It was a pretty successful experiment, as it turned out to be one of the most enjoyable dals we’ve both had. During our recipe research, we believe we may have discovered the secret to a flavourful dal. Namely, a tadka. Tadka (which in English is known as tempering) is where spices are briefly roasted in oil to release their aromatic flavour then added on top of a dish. A tadka is a great way of adding extra flavor to dal to ensure the dish isn’t bland. We based our recipe for red lentil dal off one by Spice Bangalore, which of course, includes a tadka.
We should mention that we made some delicious flaky parathas with which to scoop up the dal and this definitely upped the enjoyment levels of the dish. Again, dal is not a dish we would go out of our way to order at a restaurant. However, it certainly makes for an easy, healthy and affordable weeknight dinner.
How to make red lentil dal
This red lentil dal makes for a quick and easy dinner as it comes together in less than 30 minutes in the following steps:
- Make dal by heating oil in pan and adding ingredients in stages, briefly sauteing each ingredient set before adding the next.
- Add in lentils then water and cook for 15 minutes until tender.
- Make tadka by heating oil in another pan and briefly frying spices, then pouring tadka ontop of the dal.
Ingredients notes for this masoor dal recipe
- Red lentils- For this dal, we used dried red lentils. You can also use yellow lentils. Whatever you do, do not use pre-cooked lentils from a tin. They won’t create the same flavour or texture experience.
- Chilli– We’d recommend both fresh green chilli and dried chilli for this recipe, but you can substitute for any kind of chilli you can get your hands off (or omit all together if you are spice sensitive)
- Spices– We realise this recipe does call for a lot of spices, which may be intimidating if you don’t have a well-stocked spice rack. In our opinion, a large collection of spices are SO worth the investment. They add a huge amount of flavour to dishes like this and allow you to broaden the cuisines you cook.
Serving suggestions for this masoor dal recipe
We had our red lentil dal with paratha, which is a buttery flaky flatbread that is very popular in Bangladesh. Making paratha is a bit of a labour-intensive process, but the result is delicious. We used this recipe to make our paratha. We also served out dal with raita, a refreshing yogurt-cucumber sauce that we’ve included the recipe for below.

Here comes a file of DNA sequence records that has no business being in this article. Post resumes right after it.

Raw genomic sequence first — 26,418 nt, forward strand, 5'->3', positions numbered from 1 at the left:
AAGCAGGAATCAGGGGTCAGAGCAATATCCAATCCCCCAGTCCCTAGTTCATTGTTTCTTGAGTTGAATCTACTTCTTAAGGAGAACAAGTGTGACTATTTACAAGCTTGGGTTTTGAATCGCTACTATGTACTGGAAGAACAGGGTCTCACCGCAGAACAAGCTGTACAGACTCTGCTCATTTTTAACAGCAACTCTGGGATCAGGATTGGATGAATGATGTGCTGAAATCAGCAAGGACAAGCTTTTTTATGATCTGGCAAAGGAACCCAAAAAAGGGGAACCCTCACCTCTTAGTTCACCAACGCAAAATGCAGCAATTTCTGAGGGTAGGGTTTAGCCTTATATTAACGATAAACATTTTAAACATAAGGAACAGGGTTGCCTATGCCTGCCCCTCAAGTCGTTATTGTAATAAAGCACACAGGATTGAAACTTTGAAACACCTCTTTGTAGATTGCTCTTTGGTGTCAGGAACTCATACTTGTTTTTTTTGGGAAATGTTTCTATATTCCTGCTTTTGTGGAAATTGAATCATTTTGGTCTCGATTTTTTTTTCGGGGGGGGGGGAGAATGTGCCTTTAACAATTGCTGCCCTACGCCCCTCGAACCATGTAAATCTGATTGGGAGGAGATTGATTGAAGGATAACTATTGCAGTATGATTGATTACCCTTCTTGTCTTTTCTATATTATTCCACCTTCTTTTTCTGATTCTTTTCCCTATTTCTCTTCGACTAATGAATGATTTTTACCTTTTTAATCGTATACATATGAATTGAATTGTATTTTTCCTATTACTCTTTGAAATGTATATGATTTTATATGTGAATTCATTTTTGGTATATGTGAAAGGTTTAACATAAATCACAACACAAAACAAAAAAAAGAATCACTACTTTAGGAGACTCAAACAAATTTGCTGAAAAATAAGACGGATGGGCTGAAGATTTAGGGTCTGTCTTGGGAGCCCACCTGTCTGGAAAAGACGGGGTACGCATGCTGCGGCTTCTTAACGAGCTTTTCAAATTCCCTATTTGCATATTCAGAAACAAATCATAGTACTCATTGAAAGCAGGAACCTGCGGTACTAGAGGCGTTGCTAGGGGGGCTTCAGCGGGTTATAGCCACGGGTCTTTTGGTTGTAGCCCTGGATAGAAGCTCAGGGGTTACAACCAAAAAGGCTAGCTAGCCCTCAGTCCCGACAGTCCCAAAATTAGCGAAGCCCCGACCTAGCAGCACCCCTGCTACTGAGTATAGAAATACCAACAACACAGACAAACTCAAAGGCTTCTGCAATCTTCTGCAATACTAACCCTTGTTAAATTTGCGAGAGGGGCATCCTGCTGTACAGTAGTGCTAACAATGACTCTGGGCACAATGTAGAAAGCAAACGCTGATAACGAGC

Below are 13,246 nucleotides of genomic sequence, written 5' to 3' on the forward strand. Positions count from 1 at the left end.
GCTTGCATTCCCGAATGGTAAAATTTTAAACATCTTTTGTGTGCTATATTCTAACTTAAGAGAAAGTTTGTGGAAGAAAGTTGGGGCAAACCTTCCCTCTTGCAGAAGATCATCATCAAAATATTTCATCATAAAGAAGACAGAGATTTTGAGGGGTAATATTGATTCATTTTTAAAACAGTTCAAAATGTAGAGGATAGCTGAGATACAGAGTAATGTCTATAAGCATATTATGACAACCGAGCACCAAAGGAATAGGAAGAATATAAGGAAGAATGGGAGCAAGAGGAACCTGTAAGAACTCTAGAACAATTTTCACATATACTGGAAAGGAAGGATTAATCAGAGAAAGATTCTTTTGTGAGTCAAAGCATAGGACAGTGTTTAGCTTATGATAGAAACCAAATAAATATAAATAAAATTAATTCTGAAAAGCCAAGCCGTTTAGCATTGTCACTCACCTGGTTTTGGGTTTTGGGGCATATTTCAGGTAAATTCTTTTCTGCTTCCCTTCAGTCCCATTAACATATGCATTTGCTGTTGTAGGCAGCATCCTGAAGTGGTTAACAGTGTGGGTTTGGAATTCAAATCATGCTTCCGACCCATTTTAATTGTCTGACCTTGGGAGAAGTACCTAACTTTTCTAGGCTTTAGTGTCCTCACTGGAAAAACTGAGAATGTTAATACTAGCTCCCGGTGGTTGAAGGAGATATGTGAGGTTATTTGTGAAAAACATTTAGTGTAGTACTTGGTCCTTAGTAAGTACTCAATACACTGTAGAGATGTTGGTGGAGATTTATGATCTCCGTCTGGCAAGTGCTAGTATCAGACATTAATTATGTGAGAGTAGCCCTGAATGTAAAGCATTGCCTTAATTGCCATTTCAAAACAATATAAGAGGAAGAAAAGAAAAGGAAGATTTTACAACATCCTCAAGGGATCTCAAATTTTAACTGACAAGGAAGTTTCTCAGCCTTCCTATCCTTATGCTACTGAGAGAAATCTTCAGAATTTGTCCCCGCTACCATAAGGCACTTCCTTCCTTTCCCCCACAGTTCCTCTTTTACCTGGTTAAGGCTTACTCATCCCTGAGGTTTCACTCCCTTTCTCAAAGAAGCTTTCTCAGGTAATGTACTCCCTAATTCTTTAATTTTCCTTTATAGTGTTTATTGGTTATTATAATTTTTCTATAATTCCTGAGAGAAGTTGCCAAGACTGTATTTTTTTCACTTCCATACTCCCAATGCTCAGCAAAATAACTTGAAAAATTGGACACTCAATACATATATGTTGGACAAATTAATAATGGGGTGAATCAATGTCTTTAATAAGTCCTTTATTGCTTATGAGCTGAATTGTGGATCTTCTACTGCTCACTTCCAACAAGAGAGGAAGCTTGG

- 2 tbsp vegetable oil
- 1 tsp cumin seeds
- 1 tsp mustard seeds
- 5 curry leaves
- 1 brown onion, diced
- 3 garlic cloves, minced
- 1 inch ginger, minced
- 4 green chillies, cut down the middle
- 1/2 tsp chilli powder
- 1/4 turmeric powder
- 2 tsp salt
- 2 tomatoes, chopped
- 1 cup red lentils, washed thoroughly
- 2 tbsp coriander leaves, chopped
- 2 tbsp vegetable oil
- 2 cloves of garlic, minced
- 1/2 tsp cumin seeds
- 2 dried red chillies
- 2 curry leaves
- Add 2 tablespoons of oil to a pan over medium heat. Once hot, add cumin seeds, mustard seeds and curry leaves and stir for 30 seconds. Add diced onions and sauté until translucent. Add in minced garlic, ginger, green chillies, chilli powder, turmeric and salt, and sauté for another minute.
- Add in chopped tomatoes and sauté until soft. Add in washed lentils and fry for another 2 minutes. Add 4 cups of hot water and stir, then cover and cook for 15 minutes or until lentils are tender. Take off heat and stir in chopped coriander.
- While masoor dal is cooking, prepare the tadka by heating 2 tablespoons of oil in a small saucepan over medium heat. Once oil is hot, add minced garlic and cook until brown. Next, add in cumin seeds, dried red chillies and curry leaves and stir.
- Pour tadka on top of dal and serve with rice, roti or paratha and raita (yogurt sauce).
Other dishes to make using lentils
- Lentil Kofte with Tomato Herb Salad (Vospov Kofte)
- Vegetarian Sausage Rolls with Mushrooms & Lentils
- Dolma with Vegan Mince + Bulgur Wheat